This is a solid overview of the ocean environment that should appeal to both visual and book learners. Done in a very friendly format mix of text and colorful doodlesque-pictures, one could read a little or a lot at a time. It’s also a book that does a nice job of transcending an age target. I’d comfortably give this to a nine-year-old who was interested in the ocean, but equally, I plan to buy and re-read it myself as an ocean primer. As a swimmer and a snorkeler, much of my information on the ocean has been picked up in a hodge-podge of areas, so I think a solid overview is worth the investment.
The sections include:
1. The ocean: why is it salty, the speed of sound, trade winds, the ocean floor, tides, currents, waves
2. Fish: food chain, bioluminescence, fish anatomy, schools, shark anatomy, jellyfish anatomy, deep sea creatures
3. Whales: anatomy, size comparison, bubble-net feeding, dolphins, echolocation, species, manatees
4. Beaches: sand, tide pools ecosystem, shell anatomy, seaweed, shore birds, ocean birds, crab anatomy, snails and scallops
5. The depths: ocean floor, sea cucumbers, fishes, hunting, octopus, squids, lobster, starfish, anemones, turtles, migrations
6. Reefs: zones, polyps, coral, fish support, the Great Barrier Reef, sea horses, sponges, grasses, nudibranches
7. The arctic: ice, glaciers, icebergs, sea lions and seals, narwhals, penguins, polar bears)
8. Humans and the sea: low and high impact fishing, lighthouses, studying the ocean, studying the sea, sea commerce, climate change, good news.
It also includes a bibliography and recommended reading.
Some of the material is strictly fact presentation (with pictures) that might appeal to readers who like numbers, or who do not already have an appreciation of scale. For instance, the two pages on ‘Oceans’ describe the maximum depth of each ocean and a fun fact or two.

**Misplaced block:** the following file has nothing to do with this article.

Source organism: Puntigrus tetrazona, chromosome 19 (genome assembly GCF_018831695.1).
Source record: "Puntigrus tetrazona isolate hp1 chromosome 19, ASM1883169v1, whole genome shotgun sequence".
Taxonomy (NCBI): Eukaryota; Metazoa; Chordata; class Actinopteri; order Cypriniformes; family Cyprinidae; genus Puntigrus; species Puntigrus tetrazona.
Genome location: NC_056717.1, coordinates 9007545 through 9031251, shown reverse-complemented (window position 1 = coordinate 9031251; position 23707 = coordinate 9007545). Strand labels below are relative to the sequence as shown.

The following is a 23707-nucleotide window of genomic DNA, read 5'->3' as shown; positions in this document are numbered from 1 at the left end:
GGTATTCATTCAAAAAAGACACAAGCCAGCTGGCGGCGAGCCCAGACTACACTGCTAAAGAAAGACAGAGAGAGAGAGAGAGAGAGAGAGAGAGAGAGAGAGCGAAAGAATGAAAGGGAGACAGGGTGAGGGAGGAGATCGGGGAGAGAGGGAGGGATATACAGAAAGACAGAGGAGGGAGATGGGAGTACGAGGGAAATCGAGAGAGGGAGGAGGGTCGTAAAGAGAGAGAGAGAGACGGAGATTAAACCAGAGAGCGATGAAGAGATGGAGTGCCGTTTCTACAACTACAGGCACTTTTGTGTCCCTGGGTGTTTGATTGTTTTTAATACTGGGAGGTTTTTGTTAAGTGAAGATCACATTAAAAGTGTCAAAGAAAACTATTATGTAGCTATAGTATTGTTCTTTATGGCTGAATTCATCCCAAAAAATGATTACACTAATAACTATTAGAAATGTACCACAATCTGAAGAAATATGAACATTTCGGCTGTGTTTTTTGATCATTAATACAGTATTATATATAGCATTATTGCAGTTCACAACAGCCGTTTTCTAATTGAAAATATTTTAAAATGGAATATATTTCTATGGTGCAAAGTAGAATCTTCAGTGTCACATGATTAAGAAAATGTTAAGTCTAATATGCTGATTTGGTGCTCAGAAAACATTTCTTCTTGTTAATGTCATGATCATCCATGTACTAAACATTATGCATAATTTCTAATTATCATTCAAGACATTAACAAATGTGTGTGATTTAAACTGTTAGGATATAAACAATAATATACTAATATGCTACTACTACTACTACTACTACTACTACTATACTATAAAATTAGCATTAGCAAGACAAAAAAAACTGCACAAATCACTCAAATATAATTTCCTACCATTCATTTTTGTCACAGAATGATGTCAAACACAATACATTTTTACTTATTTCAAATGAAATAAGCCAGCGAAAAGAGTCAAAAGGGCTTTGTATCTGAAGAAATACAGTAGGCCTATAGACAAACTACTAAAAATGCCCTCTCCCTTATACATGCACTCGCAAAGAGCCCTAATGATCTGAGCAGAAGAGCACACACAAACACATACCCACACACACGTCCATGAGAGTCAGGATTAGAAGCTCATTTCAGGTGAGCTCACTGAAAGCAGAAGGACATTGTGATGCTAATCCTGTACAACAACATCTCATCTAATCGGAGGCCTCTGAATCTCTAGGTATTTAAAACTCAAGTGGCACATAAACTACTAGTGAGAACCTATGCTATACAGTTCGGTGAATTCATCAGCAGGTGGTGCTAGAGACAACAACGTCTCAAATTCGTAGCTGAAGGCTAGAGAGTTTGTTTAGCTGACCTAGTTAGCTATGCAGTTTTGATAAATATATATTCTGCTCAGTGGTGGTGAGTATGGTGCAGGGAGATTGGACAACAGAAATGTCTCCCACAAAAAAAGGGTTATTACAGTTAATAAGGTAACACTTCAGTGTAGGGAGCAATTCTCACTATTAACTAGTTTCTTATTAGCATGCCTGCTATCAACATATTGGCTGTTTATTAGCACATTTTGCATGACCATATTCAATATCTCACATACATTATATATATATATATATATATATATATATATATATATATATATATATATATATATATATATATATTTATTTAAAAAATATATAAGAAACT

“Atlantic Ocean: covers 20 percent of the Earth’s surface
*slowly growing outward…
*average depth 11,000 feet.”
However, it isn’t just a litany of numbers. There’s description as well, such as how sand can be made of coral, volcanic rock, quartz or seashells, with drawings that illustrate how the textures and sizes differ. Charts are interesting, such as the one that compares types of seashells, or types/sizes of whales and types of dolphins.
Rothman clearly understands that part of the draw of the ocean is its animals, and significant space is devoted to the classic favorites (whales, dolphins, penguins, sea horses) as well as some more unusual and fun creatures (sea cucumbers, nudibranches).
The pictures enable potential intimidating sciencey-stuff (tides, world current flow) seem accessible. The text and mix of information types makes the pictures, and what could be just an encyclopedia of creatures, be more contextual and less overwhelming. Overall, an extremely well done book that I’ll look forward to seeing in print.
*my one caveat is that the text–probably in an effort to be fun and add variety–is occasionally in cursive. it’s the least readable of the variety of the fonts in this book, not only because it’s cursive, but it’s a couple grades above physician-level-cursive. I also had to laugh when I saw it, because the State of WI government just had a dust-up over whether or not to mandate schools include cursive writing in their curriculum.
**I’ll come back and add pictures after I buy and after publication date
My thanks to NetGalley for the ARC, and to Fran for reviewing and bringing it to my attention.